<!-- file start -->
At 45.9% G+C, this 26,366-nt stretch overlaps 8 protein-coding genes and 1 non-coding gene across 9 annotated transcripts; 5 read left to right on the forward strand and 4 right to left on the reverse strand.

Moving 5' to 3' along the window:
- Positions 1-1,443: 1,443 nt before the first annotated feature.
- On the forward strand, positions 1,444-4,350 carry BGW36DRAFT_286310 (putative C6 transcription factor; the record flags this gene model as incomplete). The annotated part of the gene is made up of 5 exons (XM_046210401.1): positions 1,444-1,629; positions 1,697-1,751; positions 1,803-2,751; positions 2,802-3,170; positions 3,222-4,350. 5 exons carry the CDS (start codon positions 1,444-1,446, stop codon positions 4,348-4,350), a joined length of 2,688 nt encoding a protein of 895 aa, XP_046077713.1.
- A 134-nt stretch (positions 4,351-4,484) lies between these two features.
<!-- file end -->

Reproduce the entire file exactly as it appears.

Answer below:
At 45.9% G+C, this 26,366-nt stretch overlaps 8 protein-coding genes and 1 non-coding gene across 9 annotated transcripts; 5 read left to right on the forward strand and 4 right to left on the reverse strand.

Moving 5' to 3' along the window:
- Positions 1-1,443: 1,443 nt before the first annotated feature.
- On the forward strand, positions 1,444-4,350 carry BGW36DRAFT_286310 (putative C6 transcription factor; the record flags this gene model as incomplete). The annotated part of the gene is made up of 5 exons (XM_046210401.1): positions 1,444-1,629; positions 1,697-1,751; positions 1,803-2,751; positions 2,802-3,170; positions 3,222-4,350. 5 exons carry the CDS (start codon positions 1,444-1,446, stop codon positions 4,348-4,350), a joined length of 2,688 nt encoding a protein of 895 aa, XP_046077713.1.
- A 134-nt stretch (positions 4,351-4,484) lies between these two features.